Author: Maha Khan Philips
Mike Zelouf, CFA is Director of International Business and Head of London Operations, Western Asset Management.
What keeps Mike Zelouf, CFA, up at night?
When I ask the question, he pauses. Then he talks about the multiple challenges facing the asset management industry, from the growth of passive and indexed strategies, the differentiation of private and real asset strategies, and the pressure on traditional long only active management fees. He mentions increased regulatory burdens, and the need to invest further in technology, systems, and in people. And of course, then there’s Brexit. Brexit is creating a set of challenges for firms like Western Asset Management, he says. Firms which use London as a hub for their European activities, and for marketing and distribution of clients in the European Union.
But Zelouf is also quick to point out that this is a time of opportunity as well. “I don’t want to paint a completely dark picture. The next five years are going to be less forgiving, and it’s going to be important to have the right solutions and distribution strategies in place, but times of transition are also times where if you get things right it can be very rewarding,” he says.
For Western Asset Management, transition has included shifting its investment portfolio away from liquidity and short duration strategies towards long term assets, and to grow its unconstrained suite of strategies. The firm’s unconstrained strategies are designed to maximise return relative to a risk budget. “We’ve always been able to apply our fundamental value based investment philosophy to diversified strategies, and now we’ve redeployed existing team members to the management of these strategies. The key is the underlying research into what constitutes fair value in the different market segments that we invest in,” he explains.
The last time Zelouf talked to Professional Investor (Summer 2012), he argued that there were good reasons to question whether traditional bond indices were meeting their objectives as benchmarks. “There’s been a lot of traction of people saying if I manage according to a traditional index, I’m essentially contributing to the beta of that index,” says Zelouf now.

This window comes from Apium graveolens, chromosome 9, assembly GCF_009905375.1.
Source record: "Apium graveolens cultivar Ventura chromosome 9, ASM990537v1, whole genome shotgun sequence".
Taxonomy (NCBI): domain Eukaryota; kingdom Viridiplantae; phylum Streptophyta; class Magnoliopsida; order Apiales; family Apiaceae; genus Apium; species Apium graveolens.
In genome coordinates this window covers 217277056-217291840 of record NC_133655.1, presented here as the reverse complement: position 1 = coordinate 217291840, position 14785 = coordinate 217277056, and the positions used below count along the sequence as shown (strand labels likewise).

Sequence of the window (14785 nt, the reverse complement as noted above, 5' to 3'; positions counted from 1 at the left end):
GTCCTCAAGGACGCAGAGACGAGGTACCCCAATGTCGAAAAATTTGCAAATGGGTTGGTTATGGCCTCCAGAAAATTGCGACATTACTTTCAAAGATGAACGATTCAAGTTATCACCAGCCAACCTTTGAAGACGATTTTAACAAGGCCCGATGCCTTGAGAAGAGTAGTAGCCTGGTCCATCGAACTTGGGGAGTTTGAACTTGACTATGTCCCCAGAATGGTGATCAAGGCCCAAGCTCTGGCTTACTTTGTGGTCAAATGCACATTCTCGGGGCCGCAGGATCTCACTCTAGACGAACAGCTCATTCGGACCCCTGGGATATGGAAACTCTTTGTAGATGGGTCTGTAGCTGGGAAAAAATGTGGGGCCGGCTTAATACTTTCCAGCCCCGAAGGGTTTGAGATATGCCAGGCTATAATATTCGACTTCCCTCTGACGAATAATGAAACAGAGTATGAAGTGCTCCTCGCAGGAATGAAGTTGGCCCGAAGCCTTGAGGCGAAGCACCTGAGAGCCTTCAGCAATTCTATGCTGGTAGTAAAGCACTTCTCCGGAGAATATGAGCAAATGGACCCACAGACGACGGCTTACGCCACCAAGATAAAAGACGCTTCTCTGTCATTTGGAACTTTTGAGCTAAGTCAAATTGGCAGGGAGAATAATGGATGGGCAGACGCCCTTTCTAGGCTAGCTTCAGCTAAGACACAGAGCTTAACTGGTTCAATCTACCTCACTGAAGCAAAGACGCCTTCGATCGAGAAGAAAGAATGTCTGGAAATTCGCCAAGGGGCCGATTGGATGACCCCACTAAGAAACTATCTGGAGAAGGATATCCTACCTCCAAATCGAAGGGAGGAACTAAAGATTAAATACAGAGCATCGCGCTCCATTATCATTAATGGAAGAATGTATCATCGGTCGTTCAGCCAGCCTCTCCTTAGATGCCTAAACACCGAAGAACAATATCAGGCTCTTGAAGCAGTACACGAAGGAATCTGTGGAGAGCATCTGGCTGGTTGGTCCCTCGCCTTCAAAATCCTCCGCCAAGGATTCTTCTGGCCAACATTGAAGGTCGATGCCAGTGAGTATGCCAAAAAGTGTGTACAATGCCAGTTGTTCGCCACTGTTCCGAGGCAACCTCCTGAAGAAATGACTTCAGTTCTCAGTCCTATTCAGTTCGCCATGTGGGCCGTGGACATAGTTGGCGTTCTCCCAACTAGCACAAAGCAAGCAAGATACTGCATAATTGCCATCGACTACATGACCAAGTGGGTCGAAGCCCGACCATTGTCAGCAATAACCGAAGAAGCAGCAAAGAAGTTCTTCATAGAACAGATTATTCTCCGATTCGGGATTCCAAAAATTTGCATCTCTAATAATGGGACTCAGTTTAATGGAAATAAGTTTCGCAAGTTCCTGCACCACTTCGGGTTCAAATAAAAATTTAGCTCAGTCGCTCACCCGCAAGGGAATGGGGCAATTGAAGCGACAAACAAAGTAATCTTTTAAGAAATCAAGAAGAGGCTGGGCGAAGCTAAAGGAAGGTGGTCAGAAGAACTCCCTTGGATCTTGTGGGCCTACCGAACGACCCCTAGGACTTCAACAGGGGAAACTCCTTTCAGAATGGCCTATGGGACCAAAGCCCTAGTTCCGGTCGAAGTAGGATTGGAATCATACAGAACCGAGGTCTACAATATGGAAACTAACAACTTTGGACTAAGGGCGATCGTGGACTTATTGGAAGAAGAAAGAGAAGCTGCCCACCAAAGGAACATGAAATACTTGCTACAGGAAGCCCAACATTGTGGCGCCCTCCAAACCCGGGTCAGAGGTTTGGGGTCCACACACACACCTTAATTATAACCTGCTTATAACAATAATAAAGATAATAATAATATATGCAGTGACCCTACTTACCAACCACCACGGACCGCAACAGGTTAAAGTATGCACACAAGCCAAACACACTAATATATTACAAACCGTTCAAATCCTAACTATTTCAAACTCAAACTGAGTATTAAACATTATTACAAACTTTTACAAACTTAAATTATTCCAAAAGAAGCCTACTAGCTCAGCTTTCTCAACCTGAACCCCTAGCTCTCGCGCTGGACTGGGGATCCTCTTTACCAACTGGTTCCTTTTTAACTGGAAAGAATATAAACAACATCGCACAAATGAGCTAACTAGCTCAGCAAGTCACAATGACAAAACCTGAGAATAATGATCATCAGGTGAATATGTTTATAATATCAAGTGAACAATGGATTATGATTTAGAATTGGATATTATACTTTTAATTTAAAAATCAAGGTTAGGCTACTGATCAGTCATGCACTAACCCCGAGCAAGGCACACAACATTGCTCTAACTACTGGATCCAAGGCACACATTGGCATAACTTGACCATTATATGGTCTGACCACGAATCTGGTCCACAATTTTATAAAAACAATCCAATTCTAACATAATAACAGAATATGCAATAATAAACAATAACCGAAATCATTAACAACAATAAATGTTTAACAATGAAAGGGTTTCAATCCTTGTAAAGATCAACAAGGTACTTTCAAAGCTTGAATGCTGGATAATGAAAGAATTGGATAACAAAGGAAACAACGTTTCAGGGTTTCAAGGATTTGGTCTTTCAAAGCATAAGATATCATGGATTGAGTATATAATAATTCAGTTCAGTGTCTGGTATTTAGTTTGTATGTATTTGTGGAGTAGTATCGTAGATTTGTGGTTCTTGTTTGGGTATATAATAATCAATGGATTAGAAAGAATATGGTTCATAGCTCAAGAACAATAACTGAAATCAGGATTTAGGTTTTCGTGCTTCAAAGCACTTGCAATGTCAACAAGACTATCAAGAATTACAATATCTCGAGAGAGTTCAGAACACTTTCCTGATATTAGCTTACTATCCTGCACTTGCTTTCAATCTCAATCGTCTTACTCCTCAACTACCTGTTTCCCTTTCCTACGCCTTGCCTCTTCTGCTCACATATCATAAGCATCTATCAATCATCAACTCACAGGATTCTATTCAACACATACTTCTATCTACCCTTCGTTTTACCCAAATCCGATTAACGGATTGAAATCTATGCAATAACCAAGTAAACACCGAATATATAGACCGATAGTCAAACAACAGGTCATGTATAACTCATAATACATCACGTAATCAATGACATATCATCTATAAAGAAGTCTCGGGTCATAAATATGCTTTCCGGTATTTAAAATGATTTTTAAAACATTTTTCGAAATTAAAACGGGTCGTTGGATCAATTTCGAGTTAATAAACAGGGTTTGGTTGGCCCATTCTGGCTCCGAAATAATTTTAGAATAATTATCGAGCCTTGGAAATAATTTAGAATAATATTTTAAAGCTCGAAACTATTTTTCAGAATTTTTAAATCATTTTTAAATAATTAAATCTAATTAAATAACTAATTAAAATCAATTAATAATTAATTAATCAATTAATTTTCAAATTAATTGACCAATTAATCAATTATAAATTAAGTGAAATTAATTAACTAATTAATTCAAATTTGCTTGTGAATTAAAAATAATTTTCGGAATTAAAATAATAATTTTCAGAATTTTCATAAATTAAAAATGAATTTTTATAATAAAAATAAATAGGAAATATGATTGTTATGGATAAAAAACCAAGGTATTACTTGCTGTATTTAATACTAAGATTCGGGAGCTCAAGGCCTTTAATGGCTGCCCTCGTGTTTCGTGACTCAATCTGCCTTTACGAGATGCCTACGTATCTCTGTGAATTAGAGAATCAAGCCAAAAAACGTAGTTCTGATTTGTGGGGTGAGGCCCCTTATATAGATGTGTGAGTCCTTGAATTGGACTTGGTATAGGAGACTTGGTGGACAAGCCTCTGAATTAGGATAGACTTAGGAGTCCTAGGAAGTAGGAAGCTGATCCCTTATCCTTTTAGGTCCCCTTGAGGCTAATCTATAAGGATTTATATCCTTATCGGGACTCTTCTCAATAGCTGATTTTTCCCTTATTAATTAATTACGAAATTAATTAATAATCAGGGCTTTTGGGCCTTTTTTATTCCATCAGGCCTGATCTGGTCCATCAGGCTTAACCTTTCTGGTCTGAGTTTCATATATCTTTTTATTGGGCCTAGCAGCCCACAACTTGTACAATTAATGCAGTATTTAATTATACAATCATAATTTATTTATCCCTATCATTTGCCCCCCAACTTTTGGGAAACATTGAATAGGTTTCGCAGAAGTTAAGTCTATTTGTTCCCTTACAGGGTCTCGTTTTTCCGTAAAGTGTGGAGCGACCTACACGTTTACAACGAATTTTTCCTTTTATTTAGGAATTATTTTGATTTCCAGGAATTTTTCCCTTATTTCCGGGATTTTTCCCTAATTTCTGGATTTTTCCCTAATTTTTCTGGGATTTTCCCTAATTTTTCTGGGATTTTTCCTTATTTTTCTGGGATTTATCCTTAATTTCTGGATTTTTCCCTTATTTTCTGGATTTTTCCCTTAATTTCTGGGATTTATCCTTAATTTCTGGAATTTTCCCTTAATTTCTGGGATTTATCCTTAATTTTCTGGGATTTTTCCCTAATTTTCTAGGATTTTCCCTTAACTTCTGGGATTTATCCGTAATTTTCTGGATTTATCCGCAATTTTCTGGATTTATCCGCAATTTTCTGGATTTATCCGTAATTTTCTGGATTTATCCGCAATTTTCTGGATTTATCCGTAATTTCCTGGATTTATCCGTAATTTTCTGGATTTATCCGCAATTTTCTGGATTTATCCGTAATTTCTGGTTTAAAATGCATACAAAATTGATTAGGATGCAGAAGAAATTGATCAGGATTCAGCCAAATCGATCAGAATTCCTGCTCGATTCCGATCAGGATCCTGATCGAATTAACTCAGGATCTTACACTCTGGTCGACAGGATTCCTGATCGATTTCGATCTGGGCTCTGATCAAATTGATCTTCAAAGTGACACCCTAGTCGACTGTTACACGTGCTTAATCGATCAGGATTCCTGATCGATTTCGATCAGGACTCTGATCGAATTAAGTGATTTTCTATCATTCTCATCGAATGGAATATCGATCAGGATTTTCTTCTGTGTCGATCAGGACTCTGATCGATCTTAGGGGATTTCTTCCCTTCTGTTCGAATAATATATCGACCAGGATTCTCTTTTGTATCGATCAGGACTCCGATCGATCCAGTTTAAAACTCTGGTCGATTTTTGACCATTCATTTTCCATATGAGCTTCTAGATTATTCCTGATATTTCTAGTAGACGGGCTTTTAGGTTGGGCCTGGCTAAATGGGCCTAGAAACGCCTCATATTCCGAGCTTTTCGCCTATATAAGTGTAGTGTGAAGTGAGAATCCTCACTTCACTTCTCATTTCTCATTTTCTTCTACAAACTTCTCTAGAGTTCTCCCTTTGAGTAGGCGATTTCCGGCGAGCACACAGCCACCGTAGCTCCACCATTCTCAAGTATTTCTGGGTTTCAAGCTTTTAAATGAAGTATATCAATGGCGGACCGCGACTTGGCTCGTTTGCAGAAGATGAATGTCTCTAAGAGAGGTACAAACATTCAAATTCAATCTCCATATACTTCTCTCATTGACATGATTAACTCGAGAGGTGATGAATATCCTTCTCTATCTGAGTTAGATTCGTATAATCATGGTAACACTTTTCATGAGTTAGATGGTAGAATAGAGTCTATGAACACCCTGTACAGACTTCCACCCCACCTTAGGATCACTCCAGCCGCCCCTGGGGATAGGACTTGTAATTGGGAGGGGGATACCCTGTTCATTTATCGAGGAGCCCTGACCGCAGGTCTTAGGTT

He also says his firm works closely with clients to ensure that their solutions meet specific requirements. “In Europe, the requirement has been to minimise the overall level of drawdown or volatility, and we’ve been able to work with clients on a strategic basis. With banks moving away from accommodative monetary policies, rising yields could have a significant negative impact on returns from traditional long-only bond strategies. We’ve seen this shift into a total return, unconstrained type of approach. When beta is king, this approach may not generate the same level of return but it does give you more flexibility. Managers also have to have flexibility to invest where they see value, and take concentrated positions where they have conviction.”
As a veteran of the profession, Zelouf believes that investment professionals coming into the business now need to have a deep understanding of the underlying foundations of financial markets, and their purpose, as well as to understand how that purpose is applied across the various parts of the financial services industry, from traditional commercial banking, investment banking, through to asset management. “It is absolutely critical before you start to add value to end investors that you understand this. Investors are looking for trusted advisors in our industry, and understanding the client and their specific challenges is really important. When you are dealing with institutional investors, it’s also really important to understand that one size does not fit all. Do your homework. Have a base knowledge. Understand the whole picture.”
In his free time, Zelouf is a keen cyclist, who rides for charity and commutes to work on occasion. He also loves badminton. He is married with two sons, one has just graduated from university, and one is completing his A levels.